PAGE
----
Canwen Zhao is a Chinese multidisciplinary fashion designer who skillfully combines her cultural heritage with contemporary aesthetics. Her project, 35 Life, draws inspiration from Chinese cosmology and showcases her cultural roots while addressing the environmental threat of sun exposure. Canwen’s designs pay homage to historic Chinese dress but present a fresh and playful approach to creating solutions for sustainability.

Canwen Zhao

Steven Junil Park, also known as 6×4, is a multidisciplinary artist based in New Zealand. Through his work, he explores ideas of identity and belonging, particularly as a Korean-born New Zealander. Steven utilises the traditional Korean patchworking technique called Jogakbo, using textile scraps to create unique pieces. By repurposing materials and embracing imperfections, he highlights the textile industry’s environmental impact and offers a vision where fashion represents the experiences of cultural diasporas.

Steven Junil Park

Embracing cultural identity through modernised clothing goes beyond individual expression — it profoundly impacts the wider community. By supporting local artists and designers who incorporate their cultural heritage into their creations, we contribute to a more diverse and inclusive fashion industry. This representation matters, especially in a multicultural society like Australia, where individuals from various backgrounds seek to celebrate their heritage.

These artists not only celebrate their cultural heritage but also address environmental and social issues through their designs. Canwen’s playful yet sustainable approach and Steven’s use of traditional techniques showcase the power of fashion as a means of self-expression, cultural representation, and positive change.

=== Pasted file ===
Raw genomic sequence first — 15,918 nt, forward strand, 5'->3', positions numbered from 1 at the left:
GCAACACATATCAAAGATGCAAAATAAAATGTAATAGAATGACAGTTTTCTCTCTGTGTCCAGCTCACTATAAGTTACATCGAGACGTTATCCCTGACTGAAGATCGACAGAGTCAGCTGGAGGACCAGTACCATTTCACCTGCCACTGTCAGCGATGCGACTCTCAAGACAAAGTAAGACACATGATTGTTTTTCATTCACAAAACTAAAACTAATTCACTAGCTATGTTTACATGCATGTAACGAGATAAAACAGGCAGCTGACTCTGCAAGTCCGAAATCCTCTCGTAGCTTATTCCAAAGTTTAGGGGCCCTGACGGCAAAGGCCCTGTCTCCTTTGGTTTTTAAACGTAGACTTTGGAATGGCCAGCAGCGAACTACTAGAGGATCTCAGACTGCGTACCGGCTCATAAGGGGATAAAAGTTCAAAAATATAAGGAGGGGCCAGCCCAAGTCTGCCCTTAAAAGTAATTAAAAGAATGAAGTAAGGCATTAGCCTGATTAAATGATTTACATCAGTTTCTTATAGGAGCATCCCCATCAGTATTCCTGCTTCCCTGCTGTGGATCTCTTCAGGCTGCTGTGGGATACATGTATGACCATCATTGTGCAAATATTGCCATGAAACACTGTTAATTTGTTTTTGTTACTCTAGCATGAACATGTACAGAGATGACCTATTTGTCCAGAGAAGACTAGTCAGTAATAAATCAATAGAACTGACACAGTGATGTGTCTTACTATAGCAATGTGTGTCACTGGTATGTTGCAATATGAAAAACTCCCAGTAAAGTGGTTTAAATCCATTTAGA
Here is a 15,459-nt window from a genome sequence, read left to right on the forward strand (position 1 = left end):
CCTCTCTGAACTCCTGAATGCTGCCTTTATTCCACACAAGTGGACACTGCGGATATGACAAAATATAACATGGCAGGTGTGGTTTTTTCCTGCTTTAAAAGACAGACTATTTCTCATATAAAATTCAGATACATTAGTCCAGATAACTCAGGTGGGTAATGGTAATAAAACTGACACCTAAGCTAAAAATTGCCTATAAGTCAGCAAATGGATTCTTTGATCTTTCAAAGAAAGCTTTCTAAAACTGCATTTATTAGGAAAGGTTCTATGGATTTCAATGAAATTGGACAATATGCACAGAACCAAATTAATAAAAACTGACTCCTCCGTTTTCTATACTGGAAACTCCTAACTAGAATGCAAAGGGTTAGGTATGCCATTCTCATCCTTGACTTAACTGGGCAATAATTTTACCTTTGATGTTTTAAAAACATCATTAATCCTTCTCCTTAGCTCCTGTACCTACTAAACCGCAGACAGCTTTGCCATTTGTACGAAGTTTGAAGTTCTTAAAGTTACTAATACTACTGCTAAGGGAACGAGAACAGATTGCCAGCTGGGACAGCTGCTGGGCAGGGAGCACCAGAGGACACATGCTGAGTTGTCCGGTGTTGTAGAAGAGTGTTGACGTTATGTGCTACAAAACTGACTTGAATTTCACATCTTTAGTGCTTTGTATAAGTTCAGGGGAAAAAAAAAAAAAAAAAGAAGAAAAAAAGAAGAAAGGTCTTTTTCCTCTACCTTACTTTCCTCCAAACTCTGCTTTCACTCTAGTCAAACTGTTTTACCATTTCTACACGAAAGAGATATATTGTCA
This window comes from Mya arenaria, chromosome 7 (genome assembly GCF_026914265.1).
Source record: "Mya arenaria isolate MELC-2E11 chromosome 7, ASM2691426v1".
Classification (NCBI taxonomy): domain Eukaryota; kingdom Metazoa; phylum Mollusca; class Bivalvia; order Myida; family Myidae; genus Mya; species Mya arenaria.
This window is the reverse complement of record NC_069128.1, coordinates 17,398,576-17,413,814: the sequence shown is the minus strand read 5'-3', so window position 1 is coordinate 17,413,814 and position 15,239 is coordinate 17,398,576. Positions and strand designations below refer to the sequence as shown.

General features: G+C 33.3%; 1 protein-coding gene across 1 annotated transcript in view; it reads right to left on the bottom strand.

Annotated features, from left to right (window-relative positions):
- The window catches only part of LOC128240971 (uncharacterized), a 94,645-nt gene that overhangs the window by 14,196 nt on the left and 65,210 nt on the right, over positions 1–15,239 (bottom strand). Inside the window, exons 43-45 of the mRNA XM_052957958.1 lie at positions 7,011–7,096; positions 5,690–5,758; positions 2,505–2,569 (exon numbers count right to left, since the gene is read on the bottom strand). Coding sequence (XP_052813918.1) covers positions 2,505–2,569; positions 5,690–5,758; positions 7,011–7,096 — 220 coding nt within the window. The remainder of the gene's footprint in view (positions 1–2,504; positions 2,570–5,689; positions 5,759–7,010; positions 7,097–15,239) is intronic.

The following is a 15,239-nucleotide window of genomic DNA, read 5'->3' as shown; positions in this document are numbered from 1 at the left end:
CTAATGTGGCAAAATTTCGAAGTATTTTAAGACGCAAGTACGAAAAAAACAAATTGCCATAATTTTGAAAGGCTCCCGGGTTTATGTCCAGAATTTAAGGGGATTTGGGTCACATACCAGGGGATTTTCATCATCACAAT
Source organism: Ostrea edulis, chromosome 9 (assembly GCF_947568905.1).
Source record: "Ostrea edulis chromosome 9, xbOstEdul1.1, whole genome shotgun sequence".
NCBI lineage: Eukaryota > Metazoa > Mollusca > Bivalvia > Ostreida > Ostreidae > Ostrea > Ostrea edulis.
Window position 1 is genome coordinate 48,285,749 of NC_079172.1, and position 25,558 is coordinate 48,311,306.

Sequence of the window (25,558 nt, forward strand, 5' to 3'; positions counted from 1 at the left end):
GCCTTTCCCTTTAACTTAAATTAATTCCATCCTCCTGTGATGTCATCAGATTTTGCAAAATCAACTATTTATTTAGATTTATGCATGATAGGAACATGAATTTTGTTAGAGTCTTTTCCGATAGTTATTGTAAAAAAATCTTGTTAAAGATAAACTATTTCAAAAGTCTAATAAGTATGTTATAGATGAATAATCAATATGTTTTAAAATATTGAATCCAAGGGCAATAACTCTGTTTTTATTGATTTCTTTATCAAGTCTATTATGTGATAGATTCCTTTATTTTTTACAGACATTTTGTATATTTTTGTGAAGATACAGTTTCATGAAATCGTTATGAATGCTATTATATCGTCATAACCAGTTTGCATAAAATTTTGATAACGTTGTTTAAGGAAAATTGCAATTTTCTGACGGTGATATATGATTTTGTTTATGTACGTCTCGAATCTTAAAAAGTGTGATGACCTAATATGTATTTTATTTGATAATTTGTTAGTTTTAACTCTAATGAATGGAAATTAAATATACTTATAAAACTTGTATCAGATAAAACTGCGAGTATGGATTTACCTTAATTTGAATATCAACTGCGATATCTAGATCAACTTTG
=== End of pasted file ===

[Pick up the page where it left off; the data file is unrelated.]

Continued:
By recognising the importance of cultural representation in fashion and providing platforms for local artists to showcase their work, organisations can foster an environment that values and respects diverse identities. As individuals, we should appreciate the significance of cultural identity and its preservation through modernised clothing. Cultural clothes no longer need to be worn once a year on cultural holidays only to be put back in the closet the rest of the time. Embracing our cultural roots and celebrating the heritage of others can create a sense of belonging and promote understanding in our communities. As we embrace our cultural identities through modernised clothing, we shape a world where diversity is celebrated, traditions are honoured, and fashion reflects our collective heritage. Together, we can create a fashion landscape that is truly representative, inclusive, and filled with the beauty of cultural diversity.

References

Ahwa, D. (2022, November 9). Style Liaisons: In Conversation With Steven Junil Park. NZ Herald. https://www.nzherald.co.nz/viva/fashion/style-liaisons-in-conversation-with-steven-junil-park/PR5VEQJHKBVQQUKE2WW5HANV3E/

Canwen Zhao. (n.d.). Canwen Zhao | NOT JUST a LABEL. https://www.notjustalabel.com/canwen-zhao

Diab, K. (2022). The Shifting Cultural Role of Clothes. New Lines Magazine. https://newlinesmag.com/argument/the-shifting-cultural-role-of-clothes/

Kenbo. (2021, April 13). Why do Japanese People Wear Kimonos? A Kimono History – What Is Japan Like. What Is Japan Like. https://whatisjapanlike.com/culture/why-do-japanese-people-wear-kimonos/

Meet our 2023 Alumni. (2023, June 24). Melbourne Fashion Hub. https://melbournefashionhub.com.au/meet-our-2023-designers/

WE THE MAKERS. (2023, May 18). Makers | WE THE MAKERS. https://www.wethemakers.com.au/makers/